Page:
The lawsuit alleges LICRAT trustees retained Miami Engineering to serve as its engineering consultant and that it rigged the bidding process to contract with Stone’s Backhoe, Dozer and Trucking to perform the work. When the bidding process was bungled, the contract with Stone was declared void.

LICRAT trustees with Dalrymple’s assistance, according to the suit, conspired and agreed to pay federal funds to Visions and CWF for the work Stone performed under the void contract. Because LICRAT and Dalrymple were without a contractor performing work pursuant to a valid contract, they again rigged the bidding process to award CWF a contract for the remaining remediation work.

“Once CWF was hired, the pieces of the puzzle were in place and the parties worked in concert with one another to increase the contract value from $1,701,752 to $3,050,785,” the lawsuit alleges. “The defendants then pursued a course of submitting numerous false claims for payment in an effort to extract federal funds.’’

The defendants, the lawsuit alleges, often failed to perform the work and failed to enforce terms of the contract.

The lawsuit, which requests a jury trial, states the whistle-blowers filed the action to recoup all federal funds wrongfully taken by the defendants. If they win the lawsuit, the whistle-blowers could receive a 30 percent cut of the recovered money.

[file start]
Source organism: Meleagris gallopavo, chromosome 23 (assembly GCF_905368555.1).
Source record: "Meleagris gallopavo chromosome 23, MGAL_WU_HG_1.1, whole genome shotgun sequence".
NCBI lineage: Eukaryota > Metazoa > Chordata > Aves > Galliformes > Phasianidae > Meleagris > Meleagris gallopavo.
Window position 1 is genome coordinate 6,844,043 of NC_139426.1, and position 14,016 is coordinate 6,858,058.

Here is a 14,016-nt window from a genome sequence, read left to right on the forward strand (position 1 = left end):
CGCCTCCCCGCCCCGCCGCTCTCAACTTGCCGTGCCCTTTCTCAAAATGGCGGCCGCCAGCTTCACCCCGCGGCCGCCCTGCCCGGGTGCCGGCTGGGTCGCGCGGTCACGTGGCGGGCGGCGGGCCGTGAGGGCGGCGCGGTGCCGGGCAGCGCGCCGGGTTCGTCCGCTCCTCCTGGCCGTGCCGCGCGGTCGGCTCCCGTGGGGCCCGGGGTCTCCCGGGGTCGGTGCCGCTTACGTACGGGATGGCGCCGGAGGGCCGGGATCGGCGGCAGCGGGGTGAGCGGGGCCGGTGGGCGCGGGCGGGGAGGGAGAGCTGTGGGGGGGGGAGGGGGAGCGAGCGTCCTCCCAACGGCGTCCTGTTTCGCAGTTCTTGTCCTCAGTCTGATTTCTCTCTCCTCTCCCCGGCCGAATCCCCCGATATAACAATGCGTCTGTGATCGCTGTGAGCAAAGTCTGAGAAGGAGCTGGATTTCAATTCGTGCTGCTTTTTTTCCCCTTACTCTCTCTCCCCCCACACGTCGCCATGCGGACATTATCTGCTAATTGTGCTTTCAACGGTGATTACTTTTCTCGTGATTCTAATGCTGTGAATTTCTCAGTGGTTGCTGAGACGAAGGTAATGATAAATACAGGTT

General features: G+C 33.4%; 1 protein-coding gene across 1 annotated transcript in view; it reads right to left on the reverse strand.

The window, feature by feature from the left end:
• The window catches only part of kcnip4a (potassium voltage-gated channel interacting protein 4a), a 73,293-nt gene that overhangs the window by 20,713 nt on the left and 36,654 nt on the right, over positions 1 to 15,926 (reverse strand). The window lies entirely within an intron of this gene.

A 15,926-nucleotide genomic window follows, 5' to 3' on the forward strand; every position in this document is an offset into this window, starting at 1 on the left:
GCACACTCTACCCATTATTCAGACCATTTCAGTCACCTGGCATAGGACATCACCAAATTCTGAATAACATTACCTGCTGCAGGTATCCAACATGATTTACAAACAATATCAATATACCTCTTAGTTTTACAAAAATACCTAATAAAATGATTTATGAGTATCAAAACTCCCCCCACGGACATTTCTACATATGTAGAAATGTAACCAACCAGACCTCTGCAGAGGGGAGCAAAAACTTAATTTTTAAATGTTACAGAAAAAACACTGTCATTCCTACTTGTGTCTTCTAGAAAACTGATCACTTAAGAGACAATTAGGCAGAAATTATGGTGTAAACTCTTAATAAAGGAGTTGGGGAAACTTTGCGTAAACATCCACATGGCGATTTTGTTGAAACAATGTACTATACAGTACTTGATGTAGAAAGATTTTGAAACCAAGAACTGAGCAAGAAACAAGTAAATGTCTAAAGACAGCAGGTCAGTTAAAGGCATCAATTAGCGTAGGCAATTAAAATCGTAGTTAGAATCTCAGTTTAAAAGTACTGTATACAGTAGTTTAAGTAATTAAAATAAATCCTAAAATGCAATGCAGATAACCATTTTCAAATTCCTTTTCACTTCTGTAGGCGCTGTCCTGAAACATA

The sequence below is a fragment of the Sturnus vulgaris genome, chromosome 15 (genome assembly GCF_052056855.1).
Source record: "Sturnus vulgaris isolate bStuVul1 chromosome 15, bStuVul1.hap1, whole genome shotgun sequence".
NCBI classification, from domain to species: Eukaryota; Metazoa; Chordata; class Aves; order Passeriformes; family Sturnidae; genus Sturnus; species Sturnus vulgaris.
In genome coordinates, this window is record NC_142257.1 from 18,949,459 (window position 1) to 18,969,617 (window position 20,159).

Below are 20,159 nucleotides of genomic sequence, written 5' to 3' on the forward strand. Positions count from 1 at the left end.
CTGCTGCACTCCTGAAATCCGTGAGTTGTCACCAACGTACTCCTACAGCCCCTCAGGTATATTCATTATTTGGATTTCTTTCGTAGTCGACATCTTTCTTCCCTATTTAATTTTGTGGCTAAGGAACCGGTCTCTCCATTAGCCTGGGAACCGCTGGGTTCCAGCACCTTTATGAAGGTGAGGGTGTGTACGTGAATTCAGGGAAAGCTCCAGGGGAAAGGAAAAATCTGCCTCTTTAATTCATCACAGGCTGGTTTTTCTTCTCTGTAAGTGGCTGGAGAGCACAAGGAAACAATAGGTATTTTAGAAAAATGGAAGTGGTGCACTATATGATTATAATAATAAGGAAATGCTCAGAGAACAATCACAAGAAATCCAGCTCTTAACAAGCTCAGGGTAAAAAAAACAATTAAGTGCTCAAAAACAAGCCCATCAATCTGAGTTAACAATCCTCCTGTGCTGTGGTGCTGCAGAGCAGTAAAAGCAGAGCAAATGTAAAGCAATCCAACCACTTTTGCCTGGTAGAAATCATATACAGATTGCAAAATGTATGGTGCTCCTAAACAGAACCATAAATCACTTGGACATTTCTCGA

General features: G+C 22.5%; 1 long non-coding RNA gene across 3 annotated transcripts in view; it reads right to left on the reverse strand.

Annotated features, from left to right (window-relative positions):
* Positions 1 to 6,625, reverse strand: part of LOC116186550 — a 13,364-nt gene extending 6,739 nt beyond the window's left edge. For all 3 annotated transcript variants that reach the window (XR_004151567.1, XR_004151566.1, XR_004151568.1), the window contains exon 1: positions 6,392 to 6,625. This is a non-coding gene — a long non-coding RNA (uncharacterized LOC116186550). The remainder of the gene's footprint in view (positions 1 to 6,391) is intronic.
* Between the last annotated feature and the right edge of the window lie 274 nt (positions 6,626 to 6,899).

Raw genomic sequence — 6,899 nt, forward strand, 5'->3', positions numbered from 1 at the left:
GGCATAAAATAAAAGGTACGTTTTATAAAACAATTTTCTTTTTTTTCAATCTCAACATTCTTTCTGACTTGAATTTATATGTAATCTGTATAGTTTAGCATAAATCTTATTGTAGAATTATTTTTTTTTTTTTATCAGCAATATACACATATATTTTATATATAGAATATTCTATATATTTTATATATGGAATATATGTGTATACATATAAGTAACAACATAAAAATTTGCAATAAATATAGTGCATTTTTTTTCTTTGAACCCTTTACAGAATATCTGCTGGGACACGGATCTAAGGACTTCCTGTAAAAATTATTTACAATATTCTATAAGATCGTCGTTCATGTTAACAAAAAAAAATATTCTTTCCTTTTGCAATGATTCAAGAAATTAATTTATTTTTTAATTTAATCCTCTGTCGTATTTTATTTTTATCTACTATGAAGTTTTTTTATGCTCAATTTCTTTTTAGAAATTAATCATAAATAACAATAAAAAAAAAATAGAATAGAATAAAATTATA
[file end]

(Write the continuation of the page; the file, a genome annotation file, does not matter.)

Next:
The suit seeks a judgment in excess of $75,000 against the defendants and three times the amount of damages sustained by the United States. It also seeks a civil penalty of $10,000 for each false claim.

On April 23, 2009, the U.S. Environmental Protection Agency granted an award of $15.76 million to the Oklahoma Department of Environmental Quality to fund LICRAT for the buyout, the lawsuit states. The money was part of the American Recovery and Reinvestment Act of 2009.

The department advanced the money to LICRAT for deposit in a bank account at 1st National Bank and Trust Co., of Miami. The lawsuit alleges that all checks written against that account were issued by LICRAT trustees Mike Sexton and Mark Osborn, and that included in those payments were more than 200 false claims for mobilization, bonds and insurance, demolition, asbestos removal, seeding, sorting metal, transportation of salvage and landfill dumping fees.

The lawsuit, unsealed March 5 in U.S. District Court for the Western District of Oklahoma, was filed by Billy Freeman Jr. and Joe Crawford, of Ottawa County, on behalf of the federal government. Crawford is a former commissioner of Ottawa County.

Neither Freeman nor Crawford could be reached for comment. Their attorney, Zachary Barron, with Gibbon, Barron & Barron, of Tulsa, could not be reached for comment.

The lawsuit was unsealed after Ronald Gallegos, assistant U.S. attorney in Oklahoma City, declined federal intervention.

Bob Troester, spokesman for Gallegos, said federal statute permits federal authorities to review a case and decide whether to intervene and take over the case or decline and allow the plaintiffs to proceed.

“But we can intervene at any time,” Troester said. “Though we are not actively involved, we will monitor the litigation, and at any point we could jump back in.’’